By Katie Caldesi
What is insulin resistance
Constant grazing on sweet and starchy foods can lead to insulin resistance, where the cells don’t respond as they should and resist taking in glucose to make energy. You react by producing more and more insulin to force sugar out of the blood stream. Once the cells are truly overloaded, despite having high insulin levels, glucose will remain there – it has nowhere else to go. Your body has become insulin resistant and can no longer handle carbohydrates well. Once blood glucose levels cannot be maintained in the normal range, you are diagnosed as Type 2 Diabetic.
You are in good metabolic health when your body finds the correct balance between storing fat and burning it for energy. Metabolic syndrome is when the balance is disturbed by a condition such as obesity, diabetes or high blood pressure. It is thought to affect 1 in 3 adults over 50 in the UK. Metabolic syndrome is measured by the following markers and may be diagnosed if you have more than 3 of them:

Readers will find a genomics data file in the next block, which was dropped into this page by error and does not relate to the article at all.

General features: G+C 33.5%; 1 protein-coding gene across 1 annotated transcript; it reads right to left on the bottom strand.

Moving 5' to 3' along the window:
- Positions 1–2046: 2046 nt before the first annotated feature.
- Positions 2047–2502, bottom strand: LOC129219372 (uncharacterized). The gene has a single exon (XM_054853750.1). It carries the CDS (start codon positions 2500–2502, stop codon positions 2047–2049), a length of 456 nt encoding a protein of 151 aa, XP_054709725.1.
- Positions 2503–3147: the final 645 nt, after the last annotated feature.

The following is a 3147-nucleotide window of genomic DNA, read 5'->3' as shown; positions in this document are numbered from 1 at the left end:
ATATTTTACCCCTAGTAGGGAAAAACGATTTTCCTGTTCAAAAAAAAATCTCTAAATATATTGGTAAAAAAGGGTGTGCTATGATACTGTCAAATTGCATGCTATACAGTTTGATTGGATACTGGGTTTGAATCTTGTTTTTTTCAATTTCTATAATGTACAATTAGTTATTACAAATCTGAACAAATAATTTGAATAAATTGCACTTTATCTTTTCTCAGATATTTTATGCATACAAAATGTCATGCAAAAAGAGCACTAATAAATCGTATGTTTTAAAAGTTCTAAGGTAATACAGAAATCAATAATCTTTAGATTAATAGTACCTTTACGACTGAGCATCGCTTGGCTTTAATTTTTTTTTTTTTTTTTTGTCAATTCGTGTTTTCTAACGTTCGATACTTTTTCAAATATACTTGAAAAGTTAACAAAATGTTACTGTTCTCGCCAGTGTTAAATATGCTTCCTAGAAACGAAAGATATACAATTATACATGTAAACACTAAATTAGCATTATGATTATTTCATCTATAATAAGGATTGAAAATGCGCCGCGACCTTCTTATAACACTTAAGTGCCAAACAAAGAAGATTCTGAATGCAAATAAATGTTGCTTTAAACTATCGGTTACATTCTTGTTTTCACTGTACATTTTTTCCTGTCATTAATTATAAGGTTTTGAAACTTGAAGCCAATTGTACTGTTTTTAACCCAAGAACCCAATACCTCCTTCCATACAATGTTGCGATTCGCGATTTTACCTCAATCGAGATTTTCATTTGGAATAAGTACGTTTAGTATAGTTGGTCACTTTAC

- An inability to control blood glucose levels (insulin resistance)
- High blood pressure
- A waist circumference of more than 88cm (31.5”) for a woman and 102cm (35”) for a man. For South Asian men it is 90cm (35”).
- High triglyceride levels (fat in the blood)
- A tendency to develop blood clots
- Low levels of HDL (the good cholesterol)
- Inflammation – a tendency to develop irritation and swelling of the body
Metabolic syndrome is when the balance is disturbed by a condition such as obesity, diabetes or high blood pressure. It is thought to affect 1 in 3 adults over 50 in the UK. See the NHS website for more details.
If a person is diagnosed they are pre-diabetic their blood sugar levels are showing as higher than normal, but not high enough yet to be diagnosed as diabetes. Prediabetes puts you at increased risk of developing type 2 diabetes, heart disease, and stroke.